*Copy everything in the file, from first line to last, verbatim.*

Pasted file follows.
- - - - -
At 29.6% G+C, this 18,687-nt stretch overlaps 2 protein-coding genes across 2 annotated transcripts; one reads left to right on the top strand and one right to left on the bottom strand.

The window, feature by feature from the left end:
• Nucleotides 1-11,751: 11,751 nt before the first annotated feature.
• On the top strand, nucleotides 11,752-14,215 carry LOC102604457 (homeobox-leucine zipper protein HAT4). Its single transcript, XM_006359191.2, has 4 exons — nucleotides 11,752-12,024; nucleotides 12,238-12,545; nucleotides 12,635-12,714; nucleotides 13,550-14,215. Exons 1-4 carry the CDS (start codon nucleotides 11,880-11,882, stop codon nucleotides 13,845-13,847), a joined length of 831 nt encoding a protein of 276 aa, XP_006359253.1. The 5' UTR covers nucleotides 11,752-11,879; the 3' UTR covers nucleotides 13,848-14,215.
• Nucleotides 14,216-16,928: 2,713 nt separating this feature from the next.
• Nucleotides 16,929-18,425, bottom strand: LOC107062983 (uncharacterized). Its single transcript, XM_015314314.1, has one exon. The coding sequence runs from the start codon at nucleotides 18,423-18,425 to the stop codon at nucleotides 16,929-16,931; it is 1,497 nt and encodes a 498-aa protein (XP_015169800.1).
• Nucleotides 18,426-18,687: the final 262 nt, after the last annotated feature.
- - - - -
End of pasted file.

At 29.6% G+C, this 18,687-nt stretch overlaps 2 protein-coding genes across 2 annotated transcripts; one reads left to right on the top strand and one right to left on the bottom strand.

The window, feature by feature from the left end:
• Nucleotides 1-11,751: 11,751 nt before the first annotated feature.
• On the top strand, nucleotides 11,752-14,215 carry LOC102604457 (homeobox-leucine zipper protein HAT4). Its single transcript, XM_006359191.2, has 4 exons — nucleotides 11,752-12,024; nucleotides 12,238-12,545; nucleotides 12,635-12,714; nucleotides 13,550-14,215. Exons 1-4 carry the CDS (start codon nucleotides 11,880-11,882, stop codon nucleotides 13,845-13,847), a joined length of 831 nt encoding a protein of 276 aa, XP_006359253.1. The 5' UTR covers nucleotides 11,752-11,879; the 3' UTR covers nucleotides 13,848-14,215.
• Nucleotides 14,216-16,928: 2,713 nt separating this feature from the next.
• Nucleotides 16,929-18,425, bottom strand: LOC107062983 (uncharacterized). Its single transcript, XM_015314314.1, has one exon. The coding sequence runs from the start codon at nucleotides 18,423-18,425 to the stop codon at nucleotides 16,929-16,931; it is 1,497 nt and encodes a 498-aa protein (XP_015169800.1).
• Nucleotides 18,426-18,687: the final 262 nt, after the last annotated feature.